Game Theory—Third Week

This week, I continued making progress. The professor introduced mathematical language into the course, which slightly confused me. I am used to crunching numbers in my calculus class; however, using mathematical language to describe an abstract definition seemed unintuitive to me. Later on, I overcame this problem by simply copying down the definition while actively reflecting upon it. This way allowed me to grasp the mathematical idea behind the definition and get used to writing definitions in a mathematical way.

In the lecture, the professor introduced me to the most important concept in game theory—Nash equilibrium. Instead of simply explaining the term (everyone who has a economics degree can explain it), the professor used a game and analyzed a Nash equilibrium using a graphical approach. In the first few lessons, I learned about how people tend to make decisions based on the notion of the dominant strategy. A Nash equilibrium is basically an extension of the dominant strategy.

When two players play strategies in a Nash equilibrium, neither of them has any incentive to deviate from their played strategies. In other words, each player is playing the best response in accordance with the other’s strategy at a Nash equilibrium.

The Nash equilibrium is an interesting idea because it can be seen everywhere. We can think of traffic lights and drivers as in a Nash equilibrium. If a car encounters a red light and another car encounters a green light at an intersection, drivers of the cars are best off by following traffic rules. If any of them deviate from their “regular strategies,” for example, if a car kept going during the red light, the two cars would crash. This situation leaves both drivers worse off. If a car decided to stop at green light, neither car would go. This situation also leaves those drivers worse off. As a result, neither driver has an incentive to deviate from obeying traffic rules. In other words, they are at a Nash equilibrium.


In reality, if we give this notion enough thought, most rules nowadays exemplified the concept of Nash equilibrium. Therefore, when we are making a rule, we have to think about the concept of Nash equilibrium in order to determine whether people have any incentive to disobey that rule.


The picture above shows a list of dorm rules at Westtown School. We can think of students in the school as being in a Nash equilibrium, since students are best off by not breaking rules. If a student, however, breaks a rule and receives three late night violations, he/she has to go to a small discipline group while others who did not break rules will not. Therefore, he/she is worse off than other students since they have to go to a small discipline group, which will definitely take up a student’s free time and put him/her in a bad mood. By enacting punishments, Westtown School gives all students an incentive to not “deviate from” the rules. In other words, they are in a Nash equilibrium.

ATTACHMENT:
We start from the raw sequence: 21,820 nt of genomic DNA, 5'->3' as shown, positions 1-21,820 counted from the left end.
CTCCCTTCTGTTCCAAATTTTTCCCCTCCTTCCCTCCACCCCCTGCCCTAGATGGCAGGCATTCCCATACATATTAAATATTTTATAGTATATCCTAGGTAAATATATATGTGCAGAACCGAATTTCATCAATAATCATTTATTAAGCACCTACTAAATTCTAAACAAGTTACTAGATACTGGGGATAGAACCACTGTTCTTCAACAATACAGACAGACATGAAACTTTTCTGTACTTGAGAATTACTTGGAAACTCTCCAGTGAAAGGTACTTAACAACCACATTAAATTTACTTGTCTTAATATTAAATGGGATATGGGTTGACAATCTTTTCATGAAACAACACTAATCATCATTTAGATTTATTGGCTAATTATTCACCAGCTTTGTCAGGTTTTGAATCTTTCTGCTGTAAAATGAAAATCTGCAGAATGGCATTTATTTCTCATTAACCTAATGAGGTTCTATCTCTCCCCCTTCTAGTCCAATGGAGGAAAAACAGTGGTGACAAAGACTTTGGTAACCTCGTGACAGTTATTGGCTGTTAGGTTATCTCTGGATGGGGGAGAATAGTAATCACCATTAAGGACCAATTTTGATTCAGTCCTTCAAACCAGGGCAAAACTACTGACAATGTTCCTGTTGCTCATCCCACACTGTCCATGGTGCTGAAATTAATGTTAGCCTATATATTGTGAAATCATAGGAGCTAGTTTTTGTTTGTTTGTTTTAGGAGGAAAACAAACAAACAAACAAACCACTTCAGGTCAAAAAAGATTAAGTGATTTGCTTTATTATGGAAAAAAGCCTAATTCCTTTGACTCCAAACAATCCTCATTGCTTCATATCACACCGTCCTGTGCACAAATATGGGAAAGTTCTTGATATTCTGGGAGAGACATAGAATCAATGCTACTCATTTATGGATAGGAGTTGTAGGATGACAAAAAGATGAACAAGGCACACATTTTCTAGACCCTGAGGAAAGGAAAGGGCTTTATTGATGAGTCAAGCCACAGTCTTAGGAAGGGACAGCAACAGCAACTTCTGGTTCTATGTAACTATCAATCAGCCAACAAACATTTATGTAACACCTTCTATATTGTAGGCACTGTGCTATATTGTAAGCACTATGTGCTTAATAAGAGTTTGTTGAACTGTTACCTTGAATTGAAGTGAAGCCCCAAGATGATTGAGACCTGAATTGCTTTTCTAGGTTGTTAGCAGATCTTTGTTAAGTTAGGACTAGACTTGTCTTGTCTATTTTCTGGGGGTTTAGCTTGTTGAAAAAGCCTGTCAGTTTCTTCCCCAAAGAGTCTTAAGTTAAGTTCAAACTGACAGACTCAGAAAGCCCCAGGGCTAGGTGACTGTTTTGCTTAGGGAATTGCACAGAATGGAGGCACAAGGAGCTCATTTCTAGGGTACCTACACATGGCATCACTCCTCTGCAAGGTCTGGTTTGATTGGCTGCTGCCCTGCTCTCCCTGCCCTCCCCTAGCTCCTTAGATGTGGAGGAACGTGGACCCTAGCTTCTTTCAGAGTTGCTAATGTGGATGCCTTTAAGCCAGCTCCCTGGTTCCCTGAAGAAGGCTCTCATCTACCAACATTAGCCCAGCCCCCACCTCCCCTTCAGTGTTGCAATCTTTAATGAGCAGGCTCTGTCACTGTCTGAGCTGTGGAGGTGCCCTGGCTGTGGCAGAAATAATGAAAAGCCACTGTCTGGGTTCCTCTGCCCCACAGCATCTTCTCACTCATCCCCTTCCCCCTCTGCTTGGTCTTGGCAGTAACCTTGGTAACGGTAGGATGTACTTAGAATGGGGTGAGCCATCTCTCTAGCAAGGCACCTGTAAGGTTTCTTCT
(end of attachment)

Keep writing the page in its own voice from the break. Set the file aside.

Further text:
In case you are interested in knowing the derivation of Nash equilibrium from a mathematical perspective, here is an example:

Partnership Game:

-Two people jointly own a firm, and they share 50% of the firm’s profit.

-Each person chooses the effort level they put into the firm between 1-4. Or using mathematical symbol, S=[1,4] .

-The firm’s profit is given by 4*(S1+S2+b*S1*S2), 0<b<0.25. S1 and S2 describe the profit earned through their individual efforts. b*S1*S2 shows the profit they gained as a result of their synergy. The b in the equation indicates the degree of synergy.

-When the idea above is written in a function notation, the payoff equation of the first person is given by U1=(1/2)*[4*(S1+S2+b*S1*S2)]-S1^2. This equation shows that each person reaps 1/2 of the profit. In the same time, the work that each person does costs his/her individual efforts S^2. By the same reasoning, the payoff for the second person is given by U2=(1/2)*[4*(S1+S2+b*S1*S2)]-S2^2.

Then, I can derive their payoff maximizing equations by taking the derivative and setting them to zero. I will get two equations that are the functions of their profit maximizing strategies:



In order to see this game in a more intuitive way, the professor drew these two equations on a graph when b=1/4:

照片 (7)

In picture 1, we delete the dominated strategies for the first person, because he/she will never play those strategies.

In picture 2, we delete the dominated strategies for the second person, because he/she will never play those strategies.

In picture 3, we combine the information in picture 1 and picture 2.

In picture 4, we zoom in at the strategies that are possible to play.

This process can be repeated infinitely, and the result will eventually converge at an intersection point. That point is a Nash Equilibrium, as both of the players will be playing their best responses.


Work Cited:

“Traffic Light Eating.” myNutratek Blog. The myNutratek Team, n.d. Web. 22 Sept.
2014. <;.

One thought on “Game Theory—Third Week

  1. margaretjhaviland

    What happens to the partnership, if one partner is a workaholic determined and the other partner is a smoke and mirrors slacker (all sizzle no pop). What happens to the profits if one partner decides to pursue the dominant strategy?


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